To be successful plant pathogens, microbes use ‘effector proteins’ to manipulate host functions to their benefit. Identifying host targets of effector proteins, and characterising their role in the infection process, allows us to better understand plant-pathogen interactions and the plant immune system. Yeast-2-hybrid and co-immunoprecipitation were used to demonstrate that Phytophthora infestans effector PiAVR2 interacts with all three BSU1-like (BSL) family members from Solanum tuberosum. Transient expression of BSL1, 2 and 3 enhanced P. infestans leaf infection. BSL1 and BSL3 suppressed INF1 elicitin-triggered cell death, showing that they negatively regulate immunity. Virus-induced gene silencing studies revealed that BSL2 and 3 are required for BSL1 stability, and show that basal levels of immunity are increased in BSL-silenced plants. Immune suppression by BSL family members is dependent on the brassinosteroid-responsive host transcription factor CHL1. P. infestans effector PiAVR2 targets all three BSL family members in the crop plant S. tuberosum. These phosphatases, known for their role in growth-promoting brassinosteroid signalling, all support P. infestans virulence, and thus can be regarded as susceptibility factors in late blight infection.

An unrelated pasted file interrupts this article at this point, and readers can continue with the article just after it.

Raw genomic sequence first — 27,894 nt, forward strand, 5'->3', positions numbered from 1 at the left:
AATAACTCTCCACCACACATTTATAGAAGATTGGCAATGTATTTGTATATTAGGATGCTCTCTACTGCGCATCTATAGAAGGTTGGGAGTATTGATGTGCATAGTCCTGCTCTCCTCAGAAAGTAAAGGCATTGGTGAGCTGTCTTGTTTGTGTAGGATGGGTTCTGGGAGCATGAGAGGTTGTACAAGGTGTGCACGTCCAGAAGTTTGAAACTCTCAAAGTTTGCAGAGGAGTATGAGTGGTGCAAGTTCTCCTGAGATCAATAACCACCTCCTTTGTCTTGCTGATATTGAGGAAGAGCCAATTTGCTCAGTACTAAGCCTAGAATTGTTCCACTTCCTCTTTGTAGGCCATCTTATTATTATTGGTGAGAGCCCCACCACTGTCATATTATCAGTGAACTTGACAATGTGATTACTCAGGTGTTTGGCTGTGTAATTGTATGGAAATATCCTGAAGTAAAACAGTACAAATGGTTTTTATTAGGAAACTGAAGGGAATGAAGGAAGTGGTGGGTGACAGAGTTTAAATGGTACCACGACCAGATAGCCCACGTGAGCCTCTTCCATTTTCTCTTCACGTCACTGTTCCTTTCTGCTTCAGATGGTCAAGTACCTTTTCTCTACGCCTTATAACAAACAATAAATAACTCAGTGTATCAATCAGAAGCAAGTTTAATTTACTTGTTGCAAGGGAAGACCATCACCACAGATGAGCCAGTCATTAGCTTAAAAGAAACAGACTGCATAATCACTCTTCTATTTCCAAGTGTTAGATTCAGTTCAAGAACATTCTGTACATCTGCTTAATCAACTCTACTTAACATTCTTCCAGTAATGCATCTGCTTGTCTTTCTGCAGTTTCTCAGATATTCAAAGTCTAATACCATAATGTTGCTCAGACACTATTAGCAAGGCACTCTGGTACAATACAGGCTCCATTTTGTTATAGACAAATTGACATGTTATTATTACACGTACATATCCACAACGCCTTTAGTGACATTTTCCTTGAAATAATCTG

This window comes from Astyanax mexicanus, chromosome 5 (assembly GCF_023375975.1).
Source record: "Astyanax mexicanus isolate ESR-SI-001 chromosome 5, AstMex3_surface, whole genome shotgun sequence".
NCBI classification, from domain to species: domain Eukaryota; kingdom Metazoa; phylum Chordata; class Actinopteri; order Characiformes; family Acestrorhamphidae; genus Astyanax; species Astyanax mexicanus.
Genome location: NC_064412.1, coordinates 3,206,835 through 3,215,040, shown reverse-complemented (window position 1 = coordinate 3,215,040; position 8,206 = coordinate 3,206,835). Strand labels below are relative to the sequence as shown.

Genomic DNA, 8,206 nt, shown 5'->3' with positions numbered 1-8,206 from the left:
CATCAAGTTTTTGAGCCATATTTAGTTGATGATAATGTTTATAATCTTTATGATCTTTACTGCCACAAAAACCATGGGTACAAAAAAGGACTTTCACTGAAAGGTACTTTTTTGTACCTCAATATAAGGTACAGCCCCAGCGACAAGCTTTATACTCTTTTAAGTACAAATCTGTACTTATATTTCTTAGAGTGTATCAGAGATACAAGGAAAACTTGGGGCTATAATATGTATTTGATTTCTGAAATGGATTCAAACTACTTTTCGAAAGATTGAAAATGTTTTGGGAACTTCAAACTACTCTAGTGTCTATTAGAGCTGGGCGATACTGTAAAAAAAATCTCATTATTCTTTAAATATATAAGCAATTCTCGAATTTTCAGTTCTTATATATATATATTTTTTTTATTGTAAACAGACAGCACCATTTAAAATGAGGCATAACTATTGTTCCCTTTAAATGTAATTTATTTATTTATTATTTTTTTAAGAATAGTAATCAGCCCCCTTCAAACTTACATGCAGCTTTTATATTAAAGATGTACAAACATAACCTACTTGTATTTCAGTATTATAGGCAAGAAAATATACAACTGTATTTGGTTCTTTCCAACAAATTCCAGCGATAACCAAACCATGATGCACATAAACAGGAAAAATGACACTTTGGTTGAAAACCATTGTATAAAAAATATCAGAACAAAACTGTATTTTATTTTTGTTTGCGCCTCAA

- Plant immunity
- effector-triggered susceptibility
- plant disease
- Late blight
- Plant pathogens